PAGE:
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Some Strategies for Persuading Others to Share Your Vision


Question: A friend and I have developed a viewer that enables people with visual impairment to see objects through magnification. This concept has been around for years, but the schools, optometrists and foundations I've reached out to haven't seen how simple and inexpensive it is. What can I do with a great idea like this?

--Mike Leighton, Phelan, Calif.

Answer: Here is what I tell my clients about new products: Great ideas often get tripped over by accident. Regularly, it's an outsider--someone without credentials or knowledge of an industry--who stumbles on something significant. W.S. Van Dyne tried gold mining, lumberjacking and gunrunning before drifting toward the movie industry. Unhampered by a literary background or education, he became one of the greatest directors of the silent screen era.

However, when you are not an insider in a particular industry, you will always face an uphill battle in producing and marketing your idea, no matter how good it is, because you are not seen as having the right expertise and credentials. I call this the NIH (not invented here) factor.

To further complicate matters, the first application of a promising new idea, discovery or product is more often than not the wrong one. Kimberly-Clark developed an emergency hospital dressing that was used during World War I. Nurses discovered the dressing made excellent sanitary napkins, but the all-male marketing and sales unit back at Kimberly-Clark rejected this application as unpromising. When the company took a second look at the product, they renamed it Kotex.

If your product has so far been unsuccessful in attracting interest or attention, it may simply be that there is not a market for it in the arena you've been focused on. You may be able to discover a better application for the idea that will appeal to a wider or more promising commercial market. Think creatively about other ways the technology you've invented could be used. The real gold mine in your idea may emerge as a byproduct of the work you've done so far.

As you're working, always write everything down. Capture your ideas on a pad of paper or in a computer file so you won't lose it. Get feedback from groups of people who might use your product, and always listen carefully and courteously to what they say in beta-testing situations or one-on-one interviews. Do not shoot down heat-seeking missiles! Finally, always read back your group meeting or interview notes, because you are likely to find something of importance that escaped you the first time around.

--Ed Engoron, president/CEO,

Perspectives/Consulting Group

Inc., Los Angeles

Q: We are trying to grow our locksmith business on a very limited budget, and we can't find an effective way to market ourselves, especially to commercial accounts that would be repeat customers. What can you recommend?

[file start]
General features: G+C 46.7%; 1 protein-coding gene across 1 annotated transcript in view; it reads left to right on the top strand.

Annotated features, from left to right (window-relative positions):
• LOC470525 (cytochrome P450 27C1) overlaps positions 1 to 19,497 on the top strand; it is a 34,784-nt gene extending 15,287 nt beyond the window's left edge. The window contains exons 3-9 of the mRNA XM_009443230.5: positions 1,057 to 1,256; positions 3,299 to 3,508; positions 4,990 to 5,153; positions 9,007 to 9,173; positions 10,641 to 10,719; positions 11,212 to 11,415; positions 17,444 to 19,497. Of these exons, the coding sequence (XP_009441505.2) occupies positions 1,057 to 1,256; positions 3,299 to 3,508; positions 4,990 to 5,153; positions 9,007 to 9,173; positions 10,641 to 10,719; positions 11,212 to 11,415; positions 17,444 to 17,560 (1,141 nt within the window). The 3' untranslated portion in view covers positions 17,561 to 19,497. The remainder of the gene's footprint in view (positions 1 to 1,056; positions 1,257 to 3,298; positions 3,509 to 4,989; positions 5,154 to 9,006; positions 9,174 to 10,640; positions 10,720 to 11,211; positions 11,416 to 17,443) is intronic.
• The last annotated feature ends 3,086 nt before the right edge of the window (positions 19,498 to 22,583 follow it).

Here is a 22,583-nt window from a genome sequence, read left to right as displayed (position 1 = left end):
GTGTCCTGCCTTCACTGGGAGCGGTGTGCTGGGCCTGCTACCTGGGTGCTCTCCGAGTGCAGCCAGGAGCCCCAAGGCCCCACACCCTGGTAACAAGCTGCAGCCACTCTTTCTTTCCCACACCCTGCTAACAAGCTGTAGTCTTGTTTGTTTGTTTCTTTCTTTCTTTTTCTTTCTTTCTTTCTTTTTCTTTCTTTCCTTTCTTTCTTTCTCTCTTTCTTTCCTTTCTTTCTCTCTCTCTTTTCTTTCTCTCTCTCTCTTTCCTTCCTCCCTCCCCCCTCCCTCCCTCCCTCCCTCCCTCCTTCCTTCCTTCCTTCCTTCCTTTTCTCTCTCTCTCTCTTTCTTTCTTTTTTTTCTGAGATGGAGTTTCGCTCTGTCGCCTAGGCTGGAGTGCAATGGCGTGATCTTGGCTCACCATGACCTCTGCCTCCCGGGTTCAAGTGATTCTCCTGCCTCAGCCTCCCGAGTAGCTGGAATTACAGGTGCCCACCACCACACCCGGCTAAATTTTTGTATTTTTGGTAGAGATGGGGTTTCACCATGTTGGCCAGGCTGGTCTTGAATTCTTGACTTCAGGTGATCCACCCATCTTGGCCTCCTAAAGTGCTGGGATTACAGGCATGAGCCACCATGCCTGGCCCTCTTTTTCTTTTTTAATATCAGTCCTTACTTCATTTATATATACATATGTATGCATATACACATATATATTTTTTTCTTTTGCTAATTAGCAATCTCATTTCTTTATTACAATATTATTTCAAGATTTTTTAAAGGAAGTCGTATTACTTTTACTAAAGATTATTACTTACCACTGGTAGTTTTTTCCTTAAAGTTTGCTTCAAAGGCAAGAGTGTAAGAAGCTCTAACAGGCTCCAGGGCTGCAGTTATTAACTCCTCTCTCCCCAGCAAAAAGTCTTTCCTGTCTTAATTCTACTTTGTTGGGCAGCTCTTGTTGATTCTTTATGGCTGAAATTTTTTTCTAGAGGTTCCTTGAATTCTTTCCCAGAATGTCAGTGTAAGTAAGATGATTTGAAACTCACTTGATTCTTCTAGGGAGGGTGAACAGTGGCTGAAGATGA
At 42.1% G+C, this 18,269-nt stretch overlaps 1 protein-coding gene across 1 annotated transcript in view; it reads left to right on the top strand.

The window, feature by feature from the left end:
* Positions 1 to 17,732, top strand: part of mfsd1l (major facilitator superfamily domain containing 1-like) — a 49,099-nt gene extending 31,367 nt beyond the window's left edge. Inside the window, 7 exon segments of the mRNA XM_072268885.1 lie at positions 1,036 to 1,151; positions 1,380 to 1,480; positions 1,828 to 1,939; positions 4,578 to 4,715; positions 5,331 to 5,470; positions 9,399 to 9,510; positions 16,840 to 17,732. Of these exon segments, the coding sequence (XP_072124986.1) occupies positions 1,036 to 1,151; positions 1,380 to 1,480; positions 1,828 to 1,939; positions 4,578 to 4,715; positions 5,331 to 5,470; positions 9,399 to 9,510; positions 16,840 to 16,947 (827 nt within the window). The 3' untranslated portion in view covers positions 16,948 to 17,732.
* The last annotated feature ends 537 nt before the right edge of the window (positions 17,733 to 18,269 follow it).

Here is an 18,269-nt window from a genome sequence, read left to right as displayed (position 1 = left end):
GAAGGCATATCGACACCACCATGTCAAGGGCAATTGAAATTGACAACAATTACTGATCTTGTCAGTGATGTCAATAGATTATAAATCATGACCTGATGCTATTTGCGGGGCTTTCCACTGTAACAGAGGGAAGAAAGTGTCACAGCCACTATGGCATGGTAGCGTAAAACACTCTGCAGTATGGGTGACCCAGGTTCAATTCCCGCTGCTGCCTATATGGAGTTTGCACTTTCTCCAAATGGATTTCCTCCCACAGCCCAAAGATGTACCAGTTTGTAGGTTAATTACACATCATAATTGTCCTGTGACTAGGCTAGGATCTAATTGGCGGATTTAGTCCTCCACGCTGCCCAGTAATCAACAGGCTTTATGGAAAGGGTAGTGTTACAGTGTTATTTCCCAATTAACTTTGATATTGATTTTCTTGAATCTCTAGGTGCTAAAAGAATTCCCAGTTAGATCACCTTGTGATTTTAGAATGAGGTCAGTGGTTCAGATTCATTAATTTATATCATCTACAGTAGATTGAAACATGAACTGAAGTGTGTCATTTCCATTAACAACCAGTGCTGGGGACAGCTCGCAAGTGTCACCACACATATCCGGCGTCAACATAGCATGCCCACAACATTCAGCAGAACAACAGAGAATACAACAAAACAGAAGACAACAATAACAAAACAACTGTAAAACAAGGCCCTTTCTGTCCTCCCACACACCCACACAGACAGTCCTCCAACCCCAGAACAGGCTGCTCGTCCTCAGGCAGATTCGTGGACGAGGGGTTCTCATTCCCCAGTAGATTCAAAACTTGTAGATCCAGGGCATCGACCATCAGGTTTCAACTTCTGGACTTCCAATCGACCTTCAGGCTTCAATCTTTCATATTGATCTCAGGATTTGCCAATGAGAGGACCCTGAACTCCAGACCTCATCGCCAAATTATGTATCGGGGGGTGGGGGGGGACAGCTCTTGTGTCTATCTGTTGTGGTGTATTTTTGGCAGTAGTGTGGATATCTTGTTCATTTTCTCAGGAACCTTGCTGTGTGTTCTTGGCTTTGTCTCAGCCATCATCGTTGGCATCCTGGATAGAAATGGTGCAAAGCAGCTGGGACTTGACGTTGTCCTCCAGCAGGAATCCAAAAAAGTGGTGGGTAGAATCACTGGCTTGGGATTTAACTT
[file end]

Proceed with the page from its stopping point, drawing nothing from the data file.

--Lisa Allgood

Rockland Co., Corona

A: You want to target property management companies and landlords who will make you their regulars when it comes to changing locks and making repairs. I would recommend a regular direct-mail piece, targeted to the top 25 or 50 or 100 property management companies in your area.

You could start with a simple, fairly inexpensive folded brochure and make sure you offer some kind of discount or value-added service to pique the interest of your first-time customers. After that, your reasonable rates and quality service should be enough to get you repeat business.

Along with identifying local companies, find trade organizations for property managers and landlords and join them. Go to occasional meetings and conferences that your potential clients are attending and meet as many of them as you can. There is still no substitute for face-to-face meetings, handing out your business cards and shaking hands. Personal contact and getting to know people counts for a lot when they are deciding which company to use.

Another potential market for you might be real estate brokers, who often refer new homeowners who need to change their locks. As a woman business owner, you may find a number of women-owned realty agencies that have great respect for other women-owned businesses. It's easy to simply visit some offices in your area, shake hands with the owners, hand them your card, or leave a flier that describes your services and follow it up with a direct-mail piece. If the owner isn't available, take time to meet the secretary or receptionist. You never know who in the office will be asked for a referral to a locksmith.

I recommend that all small-business owners get a copy of Small Business Success, a resource guide for entrepreneurs available for free from Pacific Bell Directory. Call (800) 848-8000 and request a copy. It includes excellent articles on topics such as marketing, hiring and using new technology.

--Laura DuDell, president,

DuDell & Associates, Berkeley

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